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May 2, 2002


The rags-to-riches story of a local inner-city kid, and the implications of his success as a role model for today's society, were the themes at Pitt's April 28 commencement convocation.

North Side native, Pitt alumnus and Pitt trustee William E. Strickland Jr. was the featured speaker at the Mellon Arena where the University conferred nearly 6,700 bachelor's, master's and first professional degrees, including 401 doctorates.

After the opening of the commencement ceremony by James H. Cassing, chief University marshal and president of the University Senate, and the traditional procession of faculty, deans and administrative officers in academic regalia, Chancellor Mark A. Nordenberg welcomed the 15,000-plus faculty, class of 2002 graduates, family and friends of the University in attendance and then introduced Strickland.

Nordenberg called Strickland an individual who exemplifies the best qualities of a Pitt graduate, including intellectual curiosity, high achievement, humanitarian endeavors and dignity embodied in a fully realized life.

Once Strickland got to Pitt, Nordenberg said, his "new-found love of learning produced an honors graduate at the beginning of an extraordinary career, [who holds] the belief that this same opportunity should be available to every young person in this country."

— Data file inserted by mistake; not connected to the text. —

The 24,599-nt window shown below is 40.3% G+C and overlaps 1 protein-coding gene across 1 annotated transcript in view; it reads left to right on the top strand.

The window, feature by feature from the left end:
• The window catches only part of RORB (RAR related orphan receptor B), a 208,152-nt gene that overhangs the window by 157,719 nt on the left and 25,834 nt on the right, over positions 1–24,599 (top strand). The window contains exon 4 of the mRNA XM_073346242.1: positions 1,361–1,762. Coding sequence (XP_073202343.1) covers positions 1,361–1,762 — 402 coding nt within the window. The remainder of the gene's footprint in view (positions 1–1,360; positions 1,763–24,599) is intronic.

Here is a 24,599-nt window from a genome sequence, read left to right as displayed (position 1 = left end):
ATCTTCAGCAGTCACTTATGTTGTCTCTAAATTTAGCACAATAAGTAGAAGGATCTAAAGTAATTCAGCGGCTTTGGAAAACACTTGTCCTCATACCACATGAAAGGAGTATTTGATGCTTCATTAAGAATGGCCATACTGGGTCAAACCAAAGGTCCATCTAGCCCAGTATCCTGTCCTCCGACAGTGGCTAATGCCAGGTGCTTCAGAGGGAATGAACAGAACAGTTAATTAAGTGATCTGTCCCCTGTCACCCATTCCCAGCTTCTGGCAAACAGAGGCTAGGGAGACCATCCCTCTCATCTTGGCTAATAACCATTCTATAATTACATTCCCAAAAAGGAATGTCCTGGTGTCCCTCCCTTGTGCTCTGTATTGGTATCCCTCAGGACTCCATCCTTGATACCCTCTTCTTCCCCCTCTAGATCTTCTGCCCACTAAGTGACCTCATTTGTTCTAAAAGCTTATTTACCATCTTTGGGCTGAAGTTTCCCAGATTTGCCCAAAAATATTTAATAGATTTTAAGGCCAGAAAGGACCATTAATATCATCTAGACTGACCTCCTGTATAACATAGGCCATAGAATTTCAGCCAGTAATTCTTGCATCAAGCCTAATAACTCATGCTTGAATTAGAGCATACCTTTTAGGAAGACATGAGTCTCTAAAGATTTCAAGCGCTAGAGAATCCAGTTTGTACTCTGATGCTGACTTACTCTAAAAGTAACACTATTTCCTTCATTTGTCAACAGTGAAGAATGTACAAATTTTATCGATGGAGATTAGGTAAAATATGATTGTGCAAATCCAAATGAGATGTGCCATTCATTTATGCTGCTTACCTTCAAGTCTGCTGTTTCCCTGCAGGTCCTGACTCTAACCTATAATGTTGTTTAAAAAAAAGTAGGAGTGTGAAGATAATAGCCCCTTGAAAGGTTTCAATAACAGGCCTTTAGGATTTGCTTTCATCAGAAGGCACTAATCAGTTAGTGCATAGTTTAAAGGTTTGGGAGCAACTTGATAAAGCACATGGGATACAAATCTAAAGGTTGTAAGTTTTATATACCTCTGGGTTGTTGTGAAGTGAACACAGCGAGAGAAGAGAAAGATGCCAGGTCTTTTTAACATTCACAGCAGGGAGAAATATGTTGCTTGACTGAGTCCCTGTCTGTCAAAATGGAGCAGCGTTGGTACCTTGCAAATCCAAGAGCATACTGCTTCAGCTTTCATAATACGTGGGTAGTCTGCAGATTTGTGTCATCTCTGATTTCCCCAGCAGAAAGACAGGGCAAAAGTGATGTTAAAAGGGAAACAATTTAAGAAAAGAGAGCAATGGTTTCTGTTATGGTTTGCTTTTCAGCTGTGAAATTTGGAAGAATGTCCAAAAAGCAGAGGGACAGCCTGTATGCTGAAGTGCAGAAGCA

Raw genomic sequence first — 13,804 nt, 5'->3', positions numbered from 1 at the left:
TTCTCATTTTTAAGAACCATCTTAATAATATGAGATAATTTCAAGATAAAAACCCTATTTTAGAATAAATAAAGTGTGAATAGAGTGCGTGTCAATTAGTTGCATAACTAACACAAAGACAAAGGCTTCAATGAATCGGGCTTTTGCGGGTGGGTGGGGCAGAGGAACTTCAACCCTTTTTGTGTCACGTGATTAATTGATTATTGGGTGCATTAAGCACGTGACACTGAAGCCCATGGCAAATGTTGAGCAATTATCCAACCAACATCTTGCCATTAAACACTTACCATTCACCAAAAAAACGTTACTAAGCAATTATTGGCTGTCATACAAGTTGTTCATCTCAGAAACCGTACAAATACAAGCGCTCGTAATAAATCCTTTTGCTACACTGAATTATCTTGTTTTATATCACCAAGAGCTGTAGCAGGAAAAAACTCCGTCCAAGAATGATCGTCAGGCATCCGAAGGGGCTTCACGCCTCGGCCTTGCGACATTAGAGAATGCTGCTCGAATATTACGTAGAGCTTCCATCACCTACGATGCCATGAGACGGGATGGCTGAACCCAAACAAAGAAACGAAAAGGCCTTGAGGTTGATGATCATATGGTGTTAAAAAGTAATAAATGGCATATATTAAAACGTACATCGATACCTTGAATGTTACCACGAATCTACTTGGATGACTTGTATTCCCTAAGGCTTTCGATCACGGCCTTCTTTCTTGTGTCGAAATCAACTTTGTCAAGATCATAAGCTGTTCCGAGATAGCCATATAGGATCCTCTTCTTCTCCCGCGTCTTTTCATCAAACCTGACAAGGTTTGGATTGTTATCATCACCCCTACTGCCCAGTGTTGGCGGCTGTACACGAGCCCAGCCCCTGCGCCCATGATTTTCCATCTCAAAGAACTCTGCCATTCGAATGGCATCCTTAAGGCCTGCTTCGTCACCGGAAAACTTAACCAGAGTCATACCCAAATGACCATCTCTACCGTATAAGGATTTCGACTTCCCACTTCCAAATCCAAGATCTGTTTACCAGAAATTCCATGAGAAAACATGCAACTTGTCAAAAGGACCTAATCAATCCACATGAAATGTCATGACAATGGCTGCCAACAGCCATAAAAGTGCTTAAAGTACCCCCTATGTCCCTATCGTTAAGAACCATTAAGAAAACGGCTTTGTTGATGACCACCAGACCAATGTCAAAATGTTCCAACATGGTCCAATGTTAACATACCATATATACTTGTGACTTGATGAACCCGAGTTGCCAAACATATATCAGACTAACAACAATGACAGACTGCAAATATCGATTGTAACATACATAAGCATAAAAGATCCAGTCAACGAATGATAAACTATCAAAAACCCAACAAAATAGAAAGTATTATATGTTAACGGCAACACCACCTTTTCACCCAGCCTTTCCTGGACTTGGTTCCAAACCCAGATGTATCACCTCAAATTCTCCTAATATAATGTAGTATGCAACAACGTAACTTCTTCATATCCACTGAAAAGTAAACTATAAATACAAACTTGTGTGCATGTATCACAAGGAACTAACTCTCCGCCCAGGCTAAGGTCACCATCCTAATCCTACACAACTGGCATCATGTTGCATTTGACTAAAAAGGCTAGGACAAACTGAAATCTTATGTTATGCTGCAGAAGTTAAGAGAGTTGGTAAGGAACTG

While still a Pitt undergraduate, Nordenberg noted, Strickland founded the Manchester Craftsmen's Guild, which he now heads as president and CEO, to combat economic and social deprivation in his predominantly African American North Side neighborhood through an arts program that works with at-risk public school children.

Strickland also is president and CEO of the Bidwell Training Center, a vocational training program for un- and underemployed adults in the Pittsburgh region.

Among Strickland's many honors are the Pitt Distinguished Alumni Fellows Award and Pitt Legacy Laureates award, and the Pennsylvania Governor's Award for Arts Leadership and Service. Strickland has served as a council member of the National Endowment for the Arts and, with his Manchester Craftsmen's Guild colleagues, won a Grammy award for the recording of a jazz concert there.